We were born to laugh, and we know how to be sad;
we dislike injustice and cancer,
and are not unaware of our terrible errors.

— from “Ode to the Unbroken World” by Thomas Lux

Dawn is just creeping over the farm here. The sky has turned the indigo I think of as the color of my voice, and the porch light – on since I took Mosey out a bit ago – has gone golden, as if calling in the sun.

Dawn at God's Whisper Farm

Dawn at God’s Whisper Farm

I am studying the corbels that someone has added to the corners between the post and the porch roof.  They are distinctly Victorian, curled and cued, and are not original to this early 19th century house.  Still, I like them because they look like faces in profile.

These faces remind me of fairies – hard-edged fairies, Puck from Shakespeare’s wood – their heads adorned with wreathes of hay and raspberry briars.

I believe in magic, but sometimes I forget I do.  I get so bogged down in the broken, or I let myself be buried instead of lifted by the quotidian that I begin to think that this is all.  I forget the fairy faces.


This past weekend, when we were preparing our field to add a barn, we dug up pieces of earthenware – the red of the clay around it almost with a dark brown swirl or a glazed blue stripe.  I am not a material culture expert, and so these pots could have been broken in 1985 on a night so thick with summer that the only thing that could be done was to catch lightning bugs.  Or maybe Judith, the woman in the house, dropped it as she walked across the field one day, her belly tight with labor.  I cannot date these shards.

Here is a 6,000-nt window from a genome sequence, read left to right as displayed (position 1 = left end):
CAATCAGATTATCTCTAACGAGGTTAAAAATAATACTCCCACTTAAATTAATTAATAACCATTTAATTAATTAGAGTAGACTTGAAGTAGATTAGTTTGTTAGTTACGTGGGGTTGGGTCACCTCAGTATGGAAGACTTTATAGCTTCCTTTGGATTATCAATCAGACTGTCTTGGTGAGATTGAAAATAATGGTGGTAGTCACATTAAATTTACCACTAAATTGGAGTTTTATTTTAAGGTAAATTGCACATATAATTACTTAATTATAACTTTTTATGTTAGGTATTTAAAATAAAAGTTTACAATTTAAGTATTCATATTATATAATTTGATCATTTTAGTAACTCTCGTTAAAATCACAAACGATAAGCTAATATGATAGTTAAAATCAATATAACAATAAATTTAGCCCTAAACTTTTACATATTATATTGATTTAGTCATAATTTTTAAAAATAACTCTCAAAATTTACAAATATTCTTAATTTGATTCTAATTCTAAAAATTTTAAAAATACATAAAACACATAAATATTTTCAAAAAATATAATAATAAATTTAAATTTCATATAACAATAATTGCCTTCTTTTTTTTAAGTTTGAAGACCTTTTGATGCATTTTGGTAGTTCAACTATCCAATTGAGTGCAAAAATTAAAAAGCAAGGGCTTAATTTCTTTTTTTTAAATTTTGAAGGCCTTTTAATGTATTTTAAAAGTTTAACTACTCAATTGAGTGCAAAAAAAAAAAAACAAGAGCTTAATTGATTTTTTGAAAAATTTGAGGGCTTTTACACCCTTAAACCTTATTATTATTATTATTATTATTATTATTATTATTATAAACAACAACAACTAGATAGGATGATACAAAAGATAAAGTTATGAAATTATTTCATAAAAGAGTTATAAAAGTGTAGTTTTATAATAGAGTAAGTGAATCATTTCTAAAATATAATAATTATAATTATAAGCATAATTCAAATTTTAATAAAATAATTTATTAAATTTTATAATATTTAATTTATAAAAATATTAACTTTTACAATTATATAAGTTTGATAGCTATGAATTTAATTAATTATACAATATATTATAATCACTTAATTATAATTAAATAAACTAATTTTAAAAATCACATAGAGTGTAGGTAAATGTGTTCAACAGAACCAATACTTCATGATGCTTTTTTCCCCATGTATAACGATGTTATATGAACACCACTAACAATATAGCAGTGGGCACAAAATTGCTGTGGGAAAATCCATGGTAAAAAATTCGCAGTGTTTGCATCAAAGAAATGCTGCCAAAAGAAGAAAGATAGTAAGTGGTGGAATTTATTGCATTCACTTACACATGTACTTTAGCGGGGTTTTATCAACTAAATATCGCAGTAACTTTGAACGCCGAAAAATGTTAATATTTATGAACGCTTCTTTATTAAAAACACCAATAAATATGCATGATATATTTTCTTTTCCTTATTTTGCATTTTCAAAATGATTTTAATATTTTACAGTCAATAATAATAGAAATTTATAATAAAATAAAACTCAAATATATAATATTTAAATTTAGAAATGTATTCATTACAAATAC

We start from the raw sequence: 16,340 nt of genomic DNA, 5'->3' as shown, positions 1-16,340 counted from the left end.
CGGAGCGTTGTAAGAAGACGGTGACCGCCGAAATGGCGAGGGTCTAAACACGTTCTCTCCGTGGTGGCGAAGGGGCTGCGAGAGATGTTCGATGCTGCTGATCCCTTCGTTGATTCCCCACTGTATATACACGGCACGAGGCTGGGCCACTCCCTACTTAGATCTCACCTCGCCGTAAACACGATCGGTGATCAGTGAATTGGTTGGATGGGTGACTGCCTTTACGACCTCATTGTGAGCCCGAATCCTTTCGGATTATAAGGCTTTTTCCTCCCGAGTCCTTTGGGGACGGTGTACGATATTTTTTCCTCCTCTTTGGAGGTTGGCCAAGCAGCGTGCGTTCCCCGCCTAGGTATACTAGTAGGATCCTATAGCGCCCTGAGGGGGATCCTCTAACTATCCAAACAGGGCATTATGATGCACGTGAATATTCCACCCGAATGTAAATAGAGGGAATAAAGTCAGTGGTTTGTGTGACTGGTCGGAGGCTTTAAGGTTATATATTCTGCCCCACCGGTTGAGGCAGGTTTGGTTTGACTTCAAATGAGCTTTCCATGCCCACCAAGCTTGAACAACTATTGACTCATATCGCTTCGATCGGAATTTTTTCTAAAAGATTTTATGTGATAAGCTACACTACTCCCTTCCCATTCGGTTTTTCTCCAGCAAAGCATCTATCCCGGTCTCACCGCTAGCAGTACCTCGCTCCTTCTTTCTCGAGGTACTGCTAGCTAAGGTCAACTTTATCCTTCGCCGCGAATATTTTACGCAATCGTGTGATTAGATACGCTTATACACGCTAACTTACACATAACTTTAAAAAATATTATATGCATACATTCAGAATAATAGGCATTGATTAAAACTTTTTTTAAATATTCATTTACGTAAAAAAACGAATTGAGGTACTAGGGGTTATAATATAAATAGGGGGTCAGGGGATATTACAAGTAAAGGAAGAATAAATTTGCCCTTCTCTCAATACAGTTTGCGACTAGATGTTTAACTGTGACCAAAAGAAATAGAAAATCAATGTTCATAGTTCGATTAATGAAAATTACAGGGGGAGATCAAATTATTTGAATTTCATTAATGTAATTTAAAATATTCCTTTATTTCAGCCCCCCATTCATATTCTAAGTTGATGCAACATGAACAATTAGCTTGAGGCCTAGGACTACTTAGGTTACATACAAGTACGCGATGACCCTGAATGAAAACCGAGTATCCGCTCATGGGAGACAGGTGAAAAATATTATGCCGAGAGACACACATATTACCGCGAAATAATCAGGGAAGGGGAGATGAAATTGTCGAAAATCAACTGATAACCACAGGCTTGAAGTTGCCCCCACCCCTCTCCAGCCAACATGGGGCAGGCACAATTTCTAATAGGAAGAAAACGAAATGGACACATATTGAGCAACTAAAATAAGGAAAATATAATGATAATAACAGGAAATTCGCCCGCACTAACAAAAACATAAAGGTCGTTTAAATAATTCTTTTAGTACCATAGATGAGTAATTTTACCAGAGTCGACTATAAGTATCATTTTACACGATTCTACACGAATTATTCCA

Yet, I can hold them, taste them – as I do all older things – and let their stories seep into my blood, streaming through the physicality that I am.

This weekend, too, we found that our chickens have been tucking their eggs away again, laying them in the clean-out for the old three-seater outhouse, where I have to kneel down in poo and mud to grab them.  Or dropping them, unbroken, from a cross-beam at the side of the coop. Or tucking them carefully in the pine straw beneath their roost.

Sometimes, when I pick them up, they are still warm, offerings from the very center of our birds.  I hold them gently as I wash them with vinegar, and then I cradle them away myself, magic in a carton.


Just now, the sky has turned the slate gray of winter ocean, and I must soon don shoes and my grandfather’s flannel to go greet the chickens – Good Morning, Every Birdy, I say each day – and call in the goats with a bleat that must sound nothing like I intend but yet must sound like home to the girls.  I’ll watch the Great Pyrs bounce and play in their pasture, and Jelly Roll and Sabeen, our cats, will come in to eat the dogs’ food.

All the while, the fairy faces will watch east and west for us, and Judith will stand at the upstairs window, her shadow glinting like promise on the dawn.

Magic.  Magic indeed.